In this blog post, we provide an overview of the updates to the Criminal Division’s Corporate Enforcement Policy (CEP) and discuss the impact of these changes on the corporate enforcement policies for criminal violations of sanctions and export controls, criminal violations of antitrust laws, and civil violations of the False Claim Act.
On January 17, 2023, Assistant Attorney General Kenneth A. Polite, Jr. announced changes to the Department of Justice’s (“DOJ”) Corporate Enforcement Policy (“CEP”), including applying the most recent FCPA Corporate Enforcement Policy to all corporate criminal cases handled by the DOJ’s Criminal Division. The FCPA Corporate Enforcement Policy, codified in § 9-47.120 of the Justice Manual, provides that if a company voluntarily self-discloses, fully cooperates, and timely and appropriately remediates, there is a presumption of declination absent certain “aggravating circumstances involving the seriousness of the offense or the nature of the offender.” The clear goal of this and other recent pronouncements from senior DOJ leadership is to tip the scales in favor of early disclosure by setting forth concrete incentives for corporations that discover potential criminal violations.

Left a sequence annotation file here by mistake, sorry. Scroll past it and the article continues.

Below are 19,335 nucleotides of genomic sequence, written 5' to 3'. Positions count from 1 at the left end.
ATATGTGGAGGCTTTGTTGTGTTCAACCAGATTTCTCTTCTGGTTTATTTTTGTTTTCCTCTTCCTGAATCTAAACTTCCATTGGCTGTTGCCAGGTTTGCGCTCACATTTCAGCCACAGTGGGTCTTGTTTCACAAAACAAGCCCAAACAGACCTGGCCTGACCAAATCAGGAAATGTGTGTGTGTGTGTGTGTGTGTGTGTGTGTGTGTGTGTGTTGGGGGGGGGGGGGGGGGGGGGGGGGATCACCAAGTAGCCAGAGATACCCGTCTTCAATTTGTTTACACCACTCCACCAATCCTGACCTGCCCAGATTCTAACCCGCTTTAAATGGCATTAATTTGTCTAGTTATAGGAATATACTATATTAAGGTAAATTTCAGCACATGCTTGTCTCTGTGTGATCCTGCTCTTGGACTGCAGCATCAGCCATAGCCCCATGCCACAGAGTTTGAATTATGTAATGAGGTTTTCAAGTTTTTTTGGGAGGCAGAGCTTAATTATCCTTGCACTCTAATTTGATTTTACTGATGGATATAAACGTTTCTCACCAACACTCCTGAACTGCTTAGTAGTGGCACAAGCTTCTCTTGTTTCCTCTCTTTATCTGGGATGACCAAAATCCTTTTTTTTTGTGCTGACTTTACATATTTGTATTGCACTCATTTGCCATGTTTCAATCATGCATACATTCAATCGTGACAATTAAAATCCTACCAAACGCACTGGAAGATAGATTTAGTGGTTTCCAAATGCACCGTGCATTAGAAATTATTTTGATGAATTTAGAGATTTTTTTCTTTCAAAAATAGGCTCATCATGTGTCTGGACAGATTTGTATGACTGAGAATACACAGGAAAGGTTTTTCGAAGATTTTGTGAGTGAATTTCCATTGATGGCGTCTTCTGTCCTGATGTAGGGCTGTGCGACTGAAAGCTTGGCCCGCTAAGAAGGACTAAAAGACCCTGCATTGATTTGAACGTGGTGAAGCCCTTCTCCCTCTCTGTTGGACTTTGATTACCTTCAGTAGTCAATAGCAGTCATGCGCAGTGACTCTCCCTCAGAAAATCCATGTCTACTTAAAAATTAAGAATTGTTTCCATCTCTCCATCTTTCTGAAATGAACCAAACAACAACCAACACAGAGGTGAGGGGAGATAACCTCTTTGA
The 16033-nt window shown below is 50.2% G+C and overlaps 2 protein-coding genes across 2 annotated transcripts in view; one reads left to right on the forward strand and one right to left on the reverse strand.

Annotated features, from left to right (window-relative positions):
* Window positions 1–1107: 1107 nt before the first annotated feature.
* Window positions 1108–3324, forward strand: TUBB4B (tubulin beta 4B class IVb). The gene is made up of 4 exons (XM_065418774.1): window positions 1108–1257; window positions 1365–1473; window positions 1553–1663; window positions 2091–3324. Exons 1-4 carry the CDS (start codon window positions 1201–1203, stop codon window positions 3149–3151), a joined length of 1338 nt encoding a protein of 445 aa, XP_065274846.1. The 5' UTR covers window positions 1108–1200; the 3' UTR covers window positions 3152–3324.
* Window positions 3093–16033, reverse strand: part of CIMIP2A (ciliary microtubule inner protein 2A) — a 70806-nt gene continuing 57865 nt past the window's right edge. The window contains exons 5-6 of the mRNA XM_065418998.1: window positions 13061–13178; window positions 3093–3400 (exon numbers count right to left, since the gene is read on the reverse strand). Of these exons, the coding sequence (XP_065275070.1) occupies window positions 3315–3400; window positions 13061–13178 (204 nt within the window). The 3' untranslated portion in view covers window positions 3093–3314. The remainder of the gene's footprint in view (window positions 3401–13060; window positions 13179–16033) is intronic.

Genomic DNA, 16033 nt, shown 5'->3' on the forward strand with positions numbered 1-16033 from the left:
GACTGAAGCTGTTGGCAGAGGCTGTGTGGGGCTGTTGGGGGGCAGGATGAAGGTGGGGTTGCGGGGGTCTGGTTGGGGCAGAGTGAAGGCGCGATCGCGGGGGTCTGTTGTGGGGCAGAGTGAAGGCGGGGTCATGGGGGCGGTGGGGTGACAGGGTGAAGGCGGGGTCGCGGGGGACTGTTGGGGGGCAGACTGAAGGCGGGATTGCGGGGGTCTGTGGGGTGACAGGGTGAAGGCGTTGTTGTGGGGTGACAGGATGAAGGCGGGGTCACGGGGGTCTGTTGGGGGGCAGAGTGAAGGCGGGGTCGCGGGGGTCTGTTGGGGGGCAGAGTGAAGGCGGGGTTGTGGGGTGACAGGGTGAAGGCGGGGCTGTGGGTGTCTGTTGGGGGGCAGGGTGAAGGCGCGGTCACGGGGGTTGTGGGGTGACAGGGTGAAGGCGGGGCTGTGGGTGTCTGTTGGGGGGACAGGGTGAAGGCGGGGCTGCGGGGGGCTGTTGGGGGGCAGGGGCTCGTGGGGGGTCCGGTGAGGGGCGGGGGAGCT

Importantly, the CEP now explicitly states that a company presenting “aggravating circumstances,”1 while not eligible for a presumption of declination, may still obtain a declination if (1) the company had an effective compliance program and system of internal accounting controls at the time of the alleged misconduct, (2) the voluntary self-disclosure was made “immediately” upon the company becoming aware of the allegation of misconduct, and (3) the company provided “extraordinary cooperation” to DOJ investigators. For companies that do not receive a declination but do receive credit, the CEP also increases the available discounts from fines under the U.S. Sentencing Guidelines (“USSG”), both for companies that voluntarily self-disclose and those that do not.